Whilst the rugby league season is only just up and running, the union code clubs will be focusing on their all important end of season renovations. As with football clubs, it is important that this renovation work is completed as soon as you can to get grass growing into the bare areas before weeds take advantage of ideal seeding sites, and to give your seedlings as long as possible to establish and become strong.
Rugby league clubs should continue with regular mowing of the sward to help promote tillering, mowing the grass at least twice a week; or more if you have the resources. A cylinder mower will provide the best results, cutting in a different direction each time.
Key Tasks for May
Operations required for a basic spring renovation:
If the list above is taken as a sequence of events, then you won't go far wrong with your renovation, though you may need to give some further attention to goalmouths and the centre circle.
Scarifying: clean out the surface, removing the remnants of old divots and to get rid of the build up of dead organic matter accumulated over the winter months.
Reduce the height of cut before scarifying. This will not only help your grass to establish better, but will help your machinery to carry out the work without struggling.
A tractor drawn rake, followed by a box mower is probably the most traditional method and within the means of most clubs and schools.
A collecting flail mower, with scarifying tines fitted, will allow the job to be completed in one operation. This method can be advantageous as the tines leave a grooved surface ideal for ensuring grass seed is buried just beneath the soil surface and in contact with the soil.
Whichever method you use, you will be aiming to achieve a surface that is short and clean with a finished mown height of 13mm to 20mm that will give your grass seedlings time to grow and establish without competing too much from the existing grasses.
For those with available finance, Koroing is extremely efficient at removing the top organic layer of the pitch. However, you will effectively be starting again with a newly sown surface so your seeding rates will need to be higher.
Spiking: relieving compaction is important, and spiking as deeply as possible - to a depth of 250-300mm is advisable. There are a number of different machines that can achieve this depth. Remember to check the depth of existing under soil drainage or soil heating before carrying out deep spiking.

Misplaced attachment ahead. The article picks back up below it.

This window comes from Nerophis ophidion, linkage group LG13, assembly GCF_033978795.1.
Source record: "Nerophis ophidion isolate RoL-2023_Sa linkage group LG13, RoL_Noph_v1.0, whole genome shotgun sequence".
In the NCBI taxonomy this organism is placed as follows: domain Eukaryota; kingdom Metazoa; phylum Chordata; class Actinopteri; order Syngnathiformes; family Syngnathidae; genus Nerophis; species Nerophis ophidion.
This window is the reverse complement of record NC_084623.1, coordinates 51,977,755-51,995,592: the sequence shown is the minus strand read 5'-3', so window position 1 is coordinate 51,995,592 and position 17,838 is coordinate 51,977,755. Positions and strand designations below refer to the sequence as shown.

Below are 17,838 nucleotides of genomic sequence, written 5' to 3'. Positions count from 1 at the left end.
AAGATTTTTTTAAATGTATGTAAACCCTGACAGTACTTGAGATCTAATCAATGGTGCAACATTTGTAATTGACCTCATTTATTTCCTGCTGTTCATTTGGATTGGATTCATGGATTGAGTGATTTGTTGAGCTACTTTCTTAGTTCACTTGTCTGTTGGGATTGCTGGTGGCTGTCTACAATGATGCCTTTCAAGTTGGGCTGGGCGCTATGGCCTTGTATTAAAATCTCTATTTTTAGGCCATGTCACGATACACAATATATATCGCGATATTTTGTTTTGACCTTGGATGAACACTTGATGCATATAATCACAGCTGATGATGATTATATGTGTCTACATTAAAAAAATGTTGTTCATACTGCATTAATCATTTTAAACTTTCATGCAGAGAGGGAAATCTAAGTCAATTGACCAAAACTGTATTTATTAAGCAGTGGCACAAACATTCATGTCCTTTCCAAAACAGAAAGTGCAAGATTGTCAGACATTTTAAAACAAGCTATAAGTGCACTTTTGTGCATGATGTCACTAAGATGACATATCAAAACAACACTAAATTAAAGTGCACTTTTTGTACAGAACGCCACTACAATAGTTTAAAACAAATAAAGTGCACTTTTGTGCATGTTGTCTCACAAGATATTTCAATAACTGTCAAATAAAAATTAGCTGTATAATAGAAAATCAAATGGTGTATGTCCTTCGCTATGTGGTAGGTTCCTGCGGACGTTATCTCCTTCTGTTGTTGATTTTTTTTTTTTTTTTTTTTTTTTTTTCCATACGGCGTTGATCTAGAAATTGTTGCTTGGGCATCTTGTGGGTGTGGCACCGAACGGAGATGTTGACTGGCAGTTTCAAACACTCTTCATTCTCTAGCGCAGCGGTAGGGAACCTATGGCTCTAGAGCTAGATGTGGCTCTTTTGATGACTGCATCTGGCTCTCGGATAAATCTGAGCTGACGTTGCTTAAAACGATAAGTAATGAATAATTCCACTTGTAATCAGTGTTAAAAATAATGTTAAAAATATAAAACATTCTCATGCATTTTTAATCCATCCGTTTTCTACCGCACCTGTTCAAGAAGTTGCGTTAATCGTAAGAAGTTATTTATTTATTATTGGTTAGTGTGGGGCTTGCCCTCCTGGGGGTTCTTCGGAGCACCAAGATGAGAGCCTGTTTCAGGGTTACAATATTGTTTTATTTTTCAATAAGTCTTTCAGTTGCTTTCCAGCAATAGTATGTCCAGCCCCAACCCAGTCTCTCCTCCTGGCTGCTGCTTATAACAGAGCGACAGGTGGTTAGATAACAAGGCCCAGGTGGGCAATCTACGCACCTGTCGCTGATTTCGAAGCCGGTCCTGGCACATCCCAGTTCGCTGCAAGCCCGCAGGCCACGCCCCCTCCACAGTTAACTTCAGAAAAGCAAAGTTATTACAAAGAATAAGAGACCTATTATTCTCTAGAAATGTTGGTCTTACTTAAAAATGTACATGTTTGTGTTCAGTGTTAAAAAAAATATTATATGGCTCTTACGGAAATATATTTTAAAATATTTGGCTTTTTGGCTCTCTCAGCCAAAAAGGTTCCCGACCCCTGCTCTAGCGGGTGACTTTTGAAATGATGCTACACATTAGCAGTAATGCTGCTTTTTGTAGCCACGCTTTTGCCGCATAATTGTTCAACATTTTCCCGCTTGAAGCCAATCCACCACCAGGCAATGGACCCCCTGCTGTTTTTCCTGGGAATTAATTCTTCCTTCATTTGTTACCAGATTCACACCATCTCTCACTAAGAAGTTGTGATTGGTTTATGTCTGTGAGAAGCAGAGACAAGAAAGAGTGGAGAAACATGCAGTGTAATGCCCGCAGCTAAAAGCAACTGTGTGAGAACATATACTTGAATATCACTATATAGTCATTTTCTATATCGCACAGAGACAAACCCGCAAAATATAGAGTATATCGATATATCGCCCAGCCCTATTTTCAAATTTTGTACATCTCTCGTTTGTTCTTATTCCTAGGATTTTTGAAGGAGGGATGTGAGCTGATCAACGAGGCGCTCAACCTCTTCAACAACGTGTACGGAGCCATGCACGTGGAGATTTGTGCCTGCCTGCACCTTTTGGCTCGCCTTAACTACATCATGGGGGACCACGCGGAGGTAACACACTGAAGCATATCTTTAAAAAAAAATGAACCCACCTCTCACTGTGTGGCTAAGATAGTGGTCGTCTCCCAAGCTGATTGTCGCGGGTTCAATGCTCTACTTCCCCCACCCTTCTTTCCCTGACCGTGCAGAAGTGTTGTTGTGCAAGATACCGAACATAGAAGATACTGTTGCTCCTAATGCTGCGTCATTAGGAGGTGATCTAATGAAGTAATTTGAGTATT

Pay particular attention to heavy wear areas, including spectator areas.
Fertilising: A good pre-seeding fertiliser - typically one low in nitrogen and high in phosphorus and potash - will provide the young seedling with the essential nutrients to root quickly and to resist disease. This should be worked into the surface, brushed or dragmatted in. Water in if rain is not expected.
Seeding: Use a good quality rye grass seed mixture. New seed is important as old seed is unlikely to germinate as quickly or as lushly as new seed.
An early start fertiliser should be applied at this stage, which will help provide good grass recovery and the establishment of young grass seedlings, something like a 9:7:7 would be ideal, but should be in line with your soil analysis.
Oversow at the rate of 20 to 35g/m2. Keep some seed in reserve to oversow any thin areas later on. The important thing is to get good seed to soil contact to ensure good germination.
Monitor the progress/success of your renovations and oversow any thin areas to ensure that you have the best opportunity for the grass to be strong with good coverage for the start of the next season.
A slow release fertiliser can be applied later in the month to take the grass through June and July.
Topdressing: Choose a topdressing compatible with your current rootzone. This may typically be a medium to fine sand and of a quantity of 60 to 80 tonnes per pitch.
If you are using a general topdressing of 70/30, note that this could have a high clay content, despite the high percentage of sand, which could give you some problems later. It would be wise to ensure you know what is being supplied.
If you cannot afford to topdress, consider hollow coring, recycling them by breaking them up and dragmatting them back into the surface. If the construction of your pitch is a sand slit system, then topdressing regularly with compatible sand will be required to ensure that the slits do not become capped over.
Topdressing performs two important functions; it covers the grass seed to provide good soil to seed contact and will ensure good germination of an expensive resource i.e. seed. Secondly, it helps to restore surface levels.